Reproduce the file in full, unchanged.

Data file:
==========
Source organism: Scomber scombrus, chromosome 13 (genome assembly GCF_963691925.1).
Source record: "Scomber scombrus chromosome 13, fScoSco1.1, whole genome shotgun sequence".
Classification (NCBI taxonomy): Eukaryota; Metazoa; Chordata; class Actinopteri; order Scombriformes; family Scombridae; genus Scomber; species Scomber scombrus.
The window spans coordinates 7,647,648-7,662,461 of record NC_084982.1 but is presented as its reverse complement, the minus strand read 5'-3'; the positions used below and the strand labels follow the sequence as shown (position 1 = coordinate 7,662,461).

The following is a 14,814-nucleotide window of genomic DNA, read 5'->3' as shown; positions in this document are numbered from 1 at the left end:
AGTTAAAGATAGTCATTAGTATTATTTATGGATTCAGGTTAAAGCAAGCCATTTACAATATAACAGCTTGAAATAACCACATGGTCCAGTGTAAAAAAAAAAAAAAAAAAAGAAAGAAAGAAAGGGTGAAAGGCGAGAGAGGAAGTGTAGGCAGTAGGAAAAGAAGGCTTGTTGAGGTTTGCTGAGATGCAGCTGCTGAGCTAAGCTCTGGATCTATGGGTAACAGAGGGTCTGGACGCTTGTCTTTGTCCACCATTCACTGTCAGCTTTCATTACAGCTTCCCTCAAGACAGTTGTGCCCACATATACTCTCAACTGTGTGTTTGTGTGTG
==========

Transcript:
Source organism: Scomber scombrus, chromosome 13 (genome assembly GCF_963691925.1).
Source record: "Scomber scombrus chromosome 13, fScoSco1.1, whole genome shotgun sequence".
Classification (NCBI taxonomy): Eukaryota; Metazoa; Chordata; class Actinopteri; order Scombriformes; family Scombridae; genus Scomber; species Scomber scombrus.
The window spans coordinates 7,647,648-7,662,461 of record NC_084982.1 but is presented as its reverse complement, the minus strand read 5'-3'; the positions used below and the strand labels follow the sequence as shown (position 1 = coordinate 7,662,461).

The following is a 14,814-nucleotide window of genomic DNA, read 5'->3' as shown; positions in this document are numbered from 1 at the left end:
AGTTAAAGATAGTCATTAGTATTATTTATGGATTCAGGTTAAAGCAAGCCATTTACAATATAACAGCTTGAAATAACCACATGGTCCAGTGTAAAAAAAAAAAAAAAAAAAGAAAGAAAGAAAGGGTGAAAGGCGAGAGAGGAAGTGTAGGCAGTAGGAAAAGAAGGCTTGTTGAGGTTTGCTGAGATGCAGCTGCTGAGCTAAGCTCTGGATCTATGGGTAACAGAGGGTCTGGACGCTTGTCTTTGTCCACCATTCACTGTCAGCTTTCATTACAGCTTCCCTCAAGACAGTTGTGCCCACATATACTCTCAACTGTGTGTTTGTGTGTG